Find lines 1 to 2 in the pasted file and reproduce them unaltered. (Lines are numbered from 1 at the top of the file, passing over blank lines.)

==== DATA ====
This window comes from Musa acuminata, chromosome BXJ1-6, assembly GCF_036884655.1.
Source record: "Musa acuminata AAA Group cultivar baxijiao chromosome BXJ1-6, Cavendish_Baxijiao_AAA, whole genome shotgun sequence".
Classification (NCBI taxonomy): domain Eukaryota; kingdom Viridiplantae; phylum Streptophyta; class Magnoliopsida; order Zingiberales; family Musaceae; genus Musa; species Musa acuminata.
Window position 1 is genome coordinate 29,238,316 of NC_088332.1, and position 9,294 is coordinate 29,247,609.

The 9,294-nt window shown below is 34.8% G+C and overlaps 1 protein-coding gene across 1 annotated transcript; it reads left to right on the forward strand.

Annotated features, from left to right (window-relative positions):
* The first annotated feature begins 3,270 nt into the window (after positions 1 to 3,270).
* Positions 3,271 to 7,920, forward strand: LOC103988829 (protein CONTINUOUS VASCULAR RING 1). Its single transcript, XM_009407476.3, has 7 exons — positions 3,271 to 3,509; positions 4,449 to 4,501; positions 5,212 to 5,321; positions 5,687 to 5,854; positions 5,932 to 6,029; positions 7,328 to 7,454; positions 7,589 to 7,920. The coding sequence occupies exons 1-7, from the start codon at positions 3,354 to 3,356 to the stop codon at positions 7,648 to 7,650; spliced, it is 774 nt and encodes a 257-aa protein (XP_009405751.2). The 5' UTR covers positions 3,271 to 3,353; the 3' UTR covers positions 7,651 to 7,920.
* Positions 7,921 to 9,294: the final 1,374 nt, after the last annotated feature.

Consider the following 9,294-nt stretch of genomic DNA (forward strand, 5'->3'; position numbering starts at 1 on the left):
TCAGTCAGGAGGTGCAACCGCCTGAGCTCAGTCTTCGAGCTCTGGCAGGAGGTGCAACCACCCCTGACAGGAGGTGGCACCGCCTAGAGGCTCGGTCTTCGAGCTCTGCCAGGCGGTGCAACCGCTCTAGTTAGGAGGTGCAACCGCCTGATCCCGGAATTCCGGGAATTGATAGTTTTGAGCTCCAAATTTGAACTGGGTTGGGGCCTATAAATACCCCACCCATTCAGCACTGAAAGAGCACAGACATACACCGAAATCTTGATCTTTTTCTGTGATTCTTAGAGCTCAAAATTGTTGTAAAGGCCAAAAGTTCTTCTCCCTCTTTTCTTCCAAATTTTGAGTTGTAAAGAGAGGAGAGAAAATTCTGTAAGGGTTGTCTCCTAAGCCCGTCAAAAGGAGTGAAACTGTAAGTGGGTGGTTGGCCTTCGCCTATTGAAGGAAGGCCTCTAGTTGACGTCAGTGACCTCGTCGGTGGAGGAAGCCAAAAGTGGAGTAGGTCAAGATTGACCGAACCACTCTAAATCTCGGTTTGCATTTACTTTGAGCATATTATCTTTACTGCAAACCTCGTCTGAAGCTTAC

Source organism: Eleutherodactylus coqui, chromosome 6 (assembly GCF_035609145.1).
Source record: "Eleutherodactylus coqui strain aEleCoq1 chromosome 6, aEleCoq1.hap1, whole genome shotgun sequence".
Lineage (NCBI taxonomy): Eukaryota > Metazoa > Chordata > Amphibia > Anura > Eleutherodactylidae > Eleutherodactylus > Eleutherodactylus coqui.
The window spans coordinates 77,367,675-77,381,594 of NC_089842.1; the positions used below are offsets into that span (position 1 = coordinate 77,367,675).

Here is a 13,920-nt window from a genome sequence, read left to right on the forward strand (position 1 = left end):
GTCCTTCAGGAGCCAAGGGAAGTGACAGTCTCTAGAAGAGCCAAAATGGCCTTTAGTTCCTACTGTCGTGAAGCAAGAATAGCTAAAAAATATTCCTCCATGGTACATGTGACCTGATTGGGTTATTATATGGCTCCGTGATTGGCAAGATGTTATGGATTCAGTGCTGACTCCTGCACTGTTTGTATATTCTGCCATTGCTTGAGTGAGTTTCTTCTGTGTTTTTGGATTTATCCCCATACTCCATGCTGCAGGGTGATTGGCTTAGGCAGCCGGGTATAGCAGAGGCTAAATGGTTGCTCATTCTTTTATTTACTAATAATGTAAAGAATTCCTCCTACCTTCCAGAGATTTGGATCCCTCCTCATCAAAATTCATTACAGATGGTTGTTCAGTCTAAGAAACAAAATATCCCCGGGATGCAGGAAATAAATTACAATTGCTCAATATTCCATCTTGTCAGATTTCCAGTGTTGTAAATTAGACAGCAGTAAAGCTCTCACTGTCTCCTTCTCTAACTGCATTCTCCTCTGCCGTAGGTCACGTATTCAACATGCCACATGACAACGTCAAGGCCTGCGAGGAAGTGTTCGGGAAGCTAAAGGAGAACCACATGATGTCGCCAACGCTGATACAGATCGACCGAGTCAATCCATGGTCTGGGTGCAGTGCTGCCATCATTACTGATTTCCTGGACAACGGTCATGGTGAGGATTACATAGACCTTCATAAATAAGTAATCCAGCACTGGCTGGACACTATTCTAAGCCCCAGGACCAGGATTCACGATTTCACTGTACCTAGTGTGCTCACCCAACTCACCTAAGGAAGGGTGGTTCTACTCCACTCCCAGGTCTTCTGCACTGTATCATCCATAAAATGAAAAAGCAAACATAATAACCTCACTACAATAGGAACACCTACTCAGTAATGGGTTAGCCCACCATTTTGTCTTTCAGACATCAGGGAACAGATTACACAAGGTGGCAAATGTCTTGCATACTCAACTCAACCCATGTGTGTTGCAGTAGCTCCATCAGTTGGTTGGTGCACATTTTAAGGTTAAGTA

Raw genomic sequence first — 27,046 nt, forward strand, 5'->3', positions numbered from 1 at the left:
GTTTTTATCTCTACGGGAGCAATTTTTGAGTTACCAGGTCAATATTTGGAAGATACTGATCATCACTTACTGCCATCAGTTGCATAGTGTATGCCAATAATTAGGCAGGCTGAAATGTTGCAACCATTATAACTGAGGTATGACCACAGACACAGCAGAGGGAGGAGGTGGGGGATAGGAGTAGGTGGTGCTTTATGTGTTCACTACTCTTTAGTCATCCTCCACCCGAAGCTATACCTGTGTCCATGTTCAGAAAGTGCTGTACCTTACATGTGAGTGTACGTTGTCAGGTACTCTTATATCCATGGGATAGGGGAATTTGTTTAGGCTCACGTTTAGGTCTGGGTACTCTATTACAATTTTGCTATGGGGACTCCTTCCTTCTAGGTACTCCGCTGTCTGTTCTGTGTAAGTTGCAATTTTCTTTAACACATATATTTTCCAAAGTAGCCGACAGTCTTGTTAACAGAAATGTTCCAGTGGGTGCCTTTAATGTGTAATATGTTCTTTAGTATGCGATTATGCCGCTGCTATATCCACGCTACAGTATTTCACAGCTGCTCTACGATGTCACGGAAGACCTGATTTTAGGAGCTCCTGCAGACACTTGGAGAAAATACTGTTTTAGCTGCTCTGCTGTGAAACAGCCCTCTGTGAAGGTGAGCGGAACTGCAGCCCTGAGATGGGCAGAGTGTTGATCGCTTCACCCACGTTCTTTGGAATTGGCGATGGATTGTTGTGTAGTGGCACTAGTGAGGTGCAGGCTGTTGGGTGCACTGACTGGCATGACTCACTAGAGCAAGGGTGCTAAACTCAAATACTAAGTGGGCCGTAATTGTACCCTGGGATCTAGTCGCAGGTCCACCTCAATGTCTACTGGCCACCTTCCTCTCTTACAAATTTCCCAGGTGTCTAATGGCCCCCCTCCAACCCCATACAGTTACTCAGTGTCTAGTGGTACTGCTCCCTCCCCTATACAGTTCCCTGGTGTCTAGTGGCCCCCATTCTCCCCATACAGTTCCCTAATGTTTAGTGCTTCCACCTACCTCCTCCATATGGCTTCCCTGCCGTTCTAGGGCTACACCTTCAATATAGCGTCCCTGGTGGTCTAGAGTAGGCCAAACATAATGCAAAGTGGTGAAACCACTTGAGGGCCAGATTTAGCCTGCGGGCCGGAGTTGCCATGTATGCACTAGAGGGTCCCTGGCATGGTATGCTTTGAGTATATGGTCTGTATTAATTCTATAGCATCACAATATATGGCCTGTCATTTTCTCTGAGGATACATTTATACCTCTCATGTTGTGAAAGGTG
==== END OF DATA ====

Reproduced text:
This window comes from Musa acuminata, chromosome BXJ1-6, assembly GCF_036884655.1.
Source record: "Musa acuminata AAA Group cultivar baxijiao chromosome BXJ1-6, Cavendish_Baxijiao_AAA, whole genome shotgun sequence".